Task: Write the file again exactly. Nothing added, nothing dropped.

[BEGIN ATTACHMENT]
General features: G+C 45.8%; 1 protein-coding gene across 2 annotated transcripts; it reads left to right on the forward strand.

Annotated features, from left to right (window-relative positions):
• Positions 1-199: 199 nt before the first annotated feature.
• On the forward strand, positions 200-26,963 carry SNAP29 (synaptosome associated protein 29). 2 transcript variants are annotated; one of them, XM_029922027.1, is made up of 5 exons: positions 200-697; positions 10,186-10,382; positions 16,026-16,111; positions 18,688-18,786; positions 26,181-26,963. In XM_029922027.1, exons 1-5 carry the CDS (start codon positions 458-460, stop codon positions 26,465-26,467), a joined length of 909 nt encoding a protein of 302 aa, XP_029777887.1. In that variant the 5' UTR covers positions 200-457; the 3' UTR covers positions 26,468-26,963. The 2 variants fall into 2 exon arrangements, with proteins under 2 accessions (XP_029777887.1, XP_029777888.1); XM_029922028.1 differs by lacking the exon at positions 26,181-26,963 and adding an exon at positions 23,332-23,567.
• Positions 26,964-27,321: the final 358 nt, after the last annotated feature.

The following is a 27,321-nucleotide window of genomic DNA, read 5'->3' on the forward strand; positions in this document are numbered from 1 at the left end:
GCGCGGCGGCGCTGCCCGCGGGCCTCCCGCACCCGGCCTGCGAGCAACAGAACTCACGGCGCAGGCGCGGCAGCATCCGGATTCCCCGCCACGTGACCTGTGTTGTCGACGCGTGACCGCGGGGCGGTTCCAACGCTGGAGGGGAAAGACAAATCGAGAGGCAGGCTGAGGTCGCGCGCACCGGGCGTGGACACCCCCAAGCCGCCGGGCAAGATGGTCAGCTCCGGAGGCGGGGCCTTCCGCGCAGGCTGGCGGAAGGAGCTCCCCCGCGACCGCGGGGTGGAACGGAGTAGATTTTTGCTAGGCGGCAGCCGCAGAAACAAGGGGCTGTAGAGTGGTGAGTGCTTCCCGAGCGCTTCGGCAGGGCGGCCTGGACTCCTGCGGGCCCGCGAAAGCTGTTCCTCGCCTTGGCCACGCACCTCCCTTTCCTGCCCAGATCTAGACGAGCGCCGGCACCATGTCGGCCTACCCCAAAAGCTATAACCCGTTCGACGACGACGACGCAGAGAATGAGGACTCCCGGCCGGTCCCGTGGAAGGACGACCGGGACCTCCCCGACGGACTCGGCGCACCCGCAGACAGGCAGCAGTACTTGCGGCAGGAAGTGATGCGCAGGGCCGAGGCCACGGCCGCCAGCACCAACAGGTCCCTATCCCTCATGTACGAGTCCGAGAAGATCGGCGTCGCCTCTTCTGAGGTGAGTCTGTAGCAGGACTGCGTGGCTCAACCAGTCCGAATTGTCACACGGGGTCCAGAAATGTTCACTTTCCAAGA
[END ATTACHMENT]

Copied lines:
General features: G+C 45.8%; 1 protein-coding gene across 2 annotated transcripts; it reads left to right on the forward strand.

Annotated features, from left to right (window-relative positions):
• Positions 1-199: 199 nt before the first annotated feature.
• On the forward strand, positions 200-26,963 carry SNAP29 (synaptosome associated protein 29). 2 transcript variants are annotated; one of them, XM_029922027.1, is made up of 5 exons: positions 200-697; positions 10,186-10,382; positions 16,026-16,111; positions 18,688-18,786; positions 26,181-26,963. In XM_029922027.1, exons 1-5 carry the CDS (start codon positions 458-460, stop codon positions 26,465-26,467), a joined length of 909 nt encoding a protein of 302 aa, XP_029777887.1. In that variant the 5' UTR covers positions 200-457; the 3' UTR covers positions 26,468-26,963. The 2 variants fall into 2 exon arrangements, with proteins under 2 accessions (XP_029777887.1, XP_029777888.1); XM_029922028.1 differs by lacking the exon at positions 26,181-26,963 and adding an exon at positions 23,332-23,567.
• Positions 26,964-27,321: the final 358 nt, after the last annotated feature.

The following is a 27,321-nucleotide window of genomic DNA, read 5'->3' on the forward strand; positions in this document are numbered from 1 at the left end:
GCGCGGCGGCGCTGCCCGCGGGCCTCCCGCACCCGGCCTGCGAGCAACAGAACTCACGGCGCAGGCGCGGCAGCATCCGGATTCCCCGCCACGTGACCTGTGTTGTCGACGCGTGACCGCGGGGCGGTTCCAACGCTGGAGGGGAAAGACAAATCGAGAGGCAGGCTGAGGTCGCGCGCACCGGGCGTGGACACCCCCAAGCCGCCGGGCAAGATGGTCAGCTCCGGAGGCGGGGCCTTCCGCGCAGGCTGGCGGAAGGAGCTCCCCCGCGACCGCGGGGTGGAACGGAGTAGATTTTTGCTAGGCGGCAGCCGCAGAAACAAGGGGCTGTAGAGTGGTGAGTGCTTCCCGAGCGCTTCGGCAGGGCGGCCTGGACTCCTGCGGGCCCGCGAAAGCTGTTCCTCGCCTTGGCCACGCACCTCCCTTTCCTGCCCAGATCTAGACGAGCGCCGGCACCATGTCGGCCTACCCCAAAAGCTATAACCCGTTCGACGACGACGACGCAGAGAATGAGGACTCCCGGCCGGTCCCGTGGAAGGACGACCGGGACCTCCCCGACGGACTCGGCGCACCCGCAGACAGGCAGCAGTACTTGCGGCAGGAAGTGATGCGCAGGGCCGAGGCCACGGCCGCCAGCACCAACAGGTCCCTATCCCTCATGTACGAGTCCGAGAAGATCGGCGTCGCCTCTTCTGAGGTGAGTCTGTAGCAGGACTGCGTGGCTCAACCAGTCCGAATTGTCACACGGGGTCCAGAAATGTTCACTTTCCAAGA